Personal Cloud Storage on Raspberry Pi

I’m a big fan of Dropbox and using its services from past few years. I’ve referred few of my friends there by increasing my personal cloud storage capacity to about 12 GB! Off late file syncing stopped because of lack of space in my Dropbox account. I wanted to sync photos and other important files from my phone to Dropbox and sync it on my personal laptop.

To avoid buying cloud storage, started googling for setting up personal cloud storage and sync tools. After reading multiple blogs and comparisons, I’ve decided to go with Seafile. Though Owncloud was very close competitor, I did prefer Seafile for client side encryption feature. We do not have apt package for Seafile yet, but installation was simple, thanks to the readily available script which takes care of install and configuration of Seafile. It took roughly 10 mins to setup on my Raspberry Pi.

Prerequisites:
a. Working Raspberry Pi running Raspbian OS
b. Install MySQL  > Follow steps from here https://pimylifeup.com/raspberry-pi-mysql-phpmyadmin/
c. Public IP or Dynamic DNS account to access Cloud from external network / internet

Installation Steps:
1. Download latest version of Seafile for Raspberry Pi from https://github.com/haiwen/seafile-rpi/releases

#wget https://github.com/haiwen/seafile-rpi/releases/seafile-server_xxx.tar.gz [Replace xxx with actual filename]
2. I’m using an external hard drive of size 500GB mounted as /usbstore. Change directory  #cd /usbstore
3. Copy downloaded seafile tarball

#cp seafile-server_xxx.tar.gz /usbstore [Replace xxx with actual filename]
4. Extract file

#tar -xvzf seafile-server_xxx.tar.gz
5. Change directory

#cd seafile-server*
6. Enable execution of script if not already

#chmod +x setup-seafile-mysql.sh
7. Run the script

#./setup-seafile-mysql.sh
8. Installation will start. Script will start collecting information required. Give a good name to your server 🙂 like “limitlesscloud”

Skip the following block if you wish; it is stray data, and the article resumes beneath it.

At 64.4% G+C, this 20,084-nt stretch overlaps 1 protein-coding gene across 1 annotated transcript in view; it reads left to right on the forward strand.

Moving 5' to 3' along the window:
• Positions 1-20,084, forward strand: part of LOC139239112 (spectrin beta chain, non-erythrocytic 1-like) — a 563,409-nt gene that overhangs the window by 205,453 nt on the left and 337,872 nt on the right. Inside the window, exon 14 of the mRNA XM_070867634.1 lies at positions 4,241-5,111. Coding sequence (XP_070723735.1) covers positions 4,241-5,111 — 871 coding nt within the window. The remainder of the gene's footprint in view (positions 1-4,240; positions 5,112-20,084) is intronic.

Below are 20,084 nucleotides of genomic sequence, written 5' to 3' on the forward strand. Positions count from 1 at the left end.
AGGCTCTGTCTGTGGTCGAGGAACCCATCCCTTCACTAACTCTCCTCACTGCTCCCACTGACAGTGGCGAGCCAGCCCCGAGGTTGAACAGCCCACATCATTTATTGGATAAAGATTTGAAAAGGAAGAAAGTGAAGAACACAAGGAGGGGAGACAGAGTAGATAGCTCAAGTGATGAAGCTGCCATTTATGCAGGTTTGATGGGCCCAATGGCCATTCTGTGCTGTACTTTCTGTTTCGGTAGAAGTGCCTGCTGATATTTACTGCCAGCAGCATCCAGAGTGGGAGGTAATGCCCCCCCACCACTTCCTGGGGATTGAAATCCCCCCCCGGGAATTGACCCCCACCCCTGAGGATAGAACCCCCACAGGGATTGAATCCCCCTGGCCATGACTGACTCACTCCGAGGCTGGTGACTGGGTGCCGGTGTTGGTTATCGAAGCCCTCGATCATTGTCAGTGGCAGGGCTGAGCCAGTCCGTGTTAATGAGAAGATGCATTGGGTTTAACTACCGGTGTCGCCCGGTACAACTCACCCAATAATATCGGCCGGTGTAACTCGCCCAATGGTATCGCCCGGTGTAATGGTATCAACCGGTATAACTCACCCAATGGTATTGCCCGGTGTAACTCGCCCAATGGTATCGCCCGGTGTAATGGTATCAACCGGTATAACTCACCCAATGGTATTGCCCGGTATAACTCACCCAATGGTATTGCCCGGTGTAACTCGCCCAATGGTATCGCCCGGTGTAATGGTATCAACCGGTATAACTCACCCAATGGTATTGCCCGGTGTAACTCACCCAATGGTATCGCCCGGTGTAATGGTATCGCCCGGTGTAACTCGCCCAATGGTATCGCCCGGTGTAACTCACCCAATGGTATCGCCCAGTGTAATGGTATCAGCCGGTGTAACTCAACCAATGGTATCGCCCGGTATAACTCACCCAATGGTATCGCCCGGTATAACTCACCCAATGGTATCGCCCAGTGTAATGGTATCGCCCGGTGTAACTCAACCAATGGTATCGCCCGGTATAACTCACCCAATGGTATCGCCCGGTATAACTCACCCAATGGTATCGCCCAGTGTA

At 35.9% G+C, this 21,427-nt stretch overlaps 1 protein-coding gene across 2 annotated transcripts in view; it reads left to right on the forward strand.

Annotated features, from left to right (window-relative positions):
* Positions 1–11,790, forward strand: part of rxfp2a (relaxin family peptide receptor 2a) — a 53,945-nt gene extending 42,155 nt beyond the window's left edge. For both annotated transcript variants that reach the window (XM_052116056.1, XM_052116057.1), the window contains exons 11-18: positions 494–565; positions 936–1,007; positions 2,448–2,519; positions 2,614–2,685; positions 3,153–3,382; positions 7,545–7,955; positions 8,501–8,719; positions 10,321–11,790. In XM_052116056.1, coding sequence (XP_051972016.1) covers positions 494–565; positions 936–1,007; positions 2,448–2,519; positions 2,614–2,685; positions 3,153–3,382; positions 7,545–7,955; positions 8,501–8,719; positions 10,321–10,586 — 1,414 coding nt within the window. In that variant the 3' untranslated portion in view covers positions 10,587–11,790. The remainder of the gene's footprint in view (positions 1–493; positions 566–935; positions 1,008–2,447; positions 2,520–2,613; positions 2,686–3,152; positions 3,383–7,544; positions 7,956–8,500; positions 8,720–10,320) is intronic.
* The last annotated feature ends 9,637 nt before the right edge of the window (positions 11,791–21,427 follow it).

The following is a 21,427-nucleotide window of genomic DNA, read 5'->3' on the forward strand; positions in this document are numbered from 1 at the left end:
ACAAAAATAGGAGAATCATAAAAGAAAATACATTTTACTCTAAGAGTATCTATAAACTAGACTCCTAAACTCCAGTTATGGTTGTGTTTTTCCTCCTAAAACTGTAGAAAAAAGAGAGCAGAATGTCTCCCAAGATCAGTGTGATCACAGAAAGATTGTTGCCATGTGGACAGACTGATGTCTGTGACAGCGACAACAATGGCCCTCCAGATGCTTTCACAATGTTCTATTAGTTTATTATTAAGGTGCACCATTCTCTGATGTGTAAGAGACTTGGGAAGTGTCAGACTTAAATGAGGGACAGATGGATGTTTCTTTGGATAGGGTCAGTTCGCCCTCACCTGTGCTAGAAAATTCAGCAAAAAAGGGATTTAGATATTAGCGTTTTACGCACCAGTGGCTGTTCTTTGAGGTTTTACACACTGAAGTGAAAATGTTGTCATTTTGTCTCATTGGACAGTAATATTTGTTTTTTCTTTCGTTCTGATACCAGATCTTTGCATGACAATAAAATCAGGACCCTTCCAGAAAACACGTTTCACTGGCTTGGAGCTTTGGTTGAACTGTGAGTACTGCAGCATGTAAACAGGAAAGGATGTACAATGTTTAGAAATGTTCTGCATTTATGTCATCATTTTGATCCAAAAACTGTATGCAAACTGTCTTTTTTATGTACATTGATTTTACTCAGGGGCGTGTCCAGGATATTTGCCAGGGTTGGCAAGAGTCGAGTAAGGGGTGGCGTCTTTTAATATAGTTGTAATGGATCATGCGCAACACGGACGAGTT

9. When it prompts for IP address, Enter the IP address of Raspberry Pi
10. Ports 8000 and 8082 are used by Seafile. Accept the default ports unless you want to change
11. Creating admin account: Provide your email address for account name
12. Enter the password for the account
13. Database configuration: Choose option ‘1’ at the prompt to create new database for Seafile configuration
14. Since MySQL is running locally leave the default option “localhost” as is
15. By default username for the database will be ‘root’. Let’s change it as ‘seafile’
16. Enter password for ‘seafile’ database user account
17. Accept the default database names and continue
18. At the end; it prompts “Enter” to continue and showing the configuration details. Hit enter!
19. Congratulations!!! Seafile installation is completed. Unlike other software, Seafile wont start by itself
20. Start the Cloud Storage services

#cd /usbstore/seafile-server-latest && ./seafile.sh && ./seahub.sh
21. Install Seafile from playstore on Android and use the respecitve methods on other platforms (Sorry Windows ‘Smartphone’ users 😛 ). We do have clients for Linux, Mac and Windows…
22. Enter Public IP details http://10.11.12.13:8000 Provide Username user@somesite.com and Password
23. Create Library / Libraries and enable encryption with password protection
24. Now I’ve about 500GB of personal ‘secure’ cloud storage capacity with encryption enabled. Seafile is flexible to further configure it to suit my requirements.

Enjoy your personal cloud storage. I love my Raspberry Pi ~ Small but orotund!!!

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Wire free connect to Android Phone via SSH

I left my USB Type C cable cum charger in office yesterday and couldn’t transfer some files. I am aware of Shareit app but it doesn’t work in Linux. Both my laptop and phone are connected to wireless router.

After googling for while found a native and simplest way to connect to my android phone via SSH.

Installed SSHDroid on my phone and started the SSH service. From my Debian GNU Linux console started SSH session and connected to the IP of my phone and using SCP copied all those required files from phone to PC. BTW copied new songs from PC to phone as well 🙂

Connect external USB HD to Raspberry Pi

 

I wanted to connect the external USB disk to backup logs, configuration files and other critical data which are running on Raspberry Pi internal SD card.

I was trying to connect external USB HD to Raspberry Pi. Though the LED was lit, disk was not detected by Pi. I felt something wrong with the disk so for testing it, connected USB disk to laptop. Disk was detected successfully and was able to read write some files to it. After googling for a while found that the root issue was inadequate power from Pi to USB Disk.

I bought an external powered USB Transcend TS-HUB3K from the local computer shop. It worked like a charm 🙂

Now, I’ve connected two USB disks instead of one and still two more ports left to connect USB stick or any other USB device without worries about lack of power supply from Pi.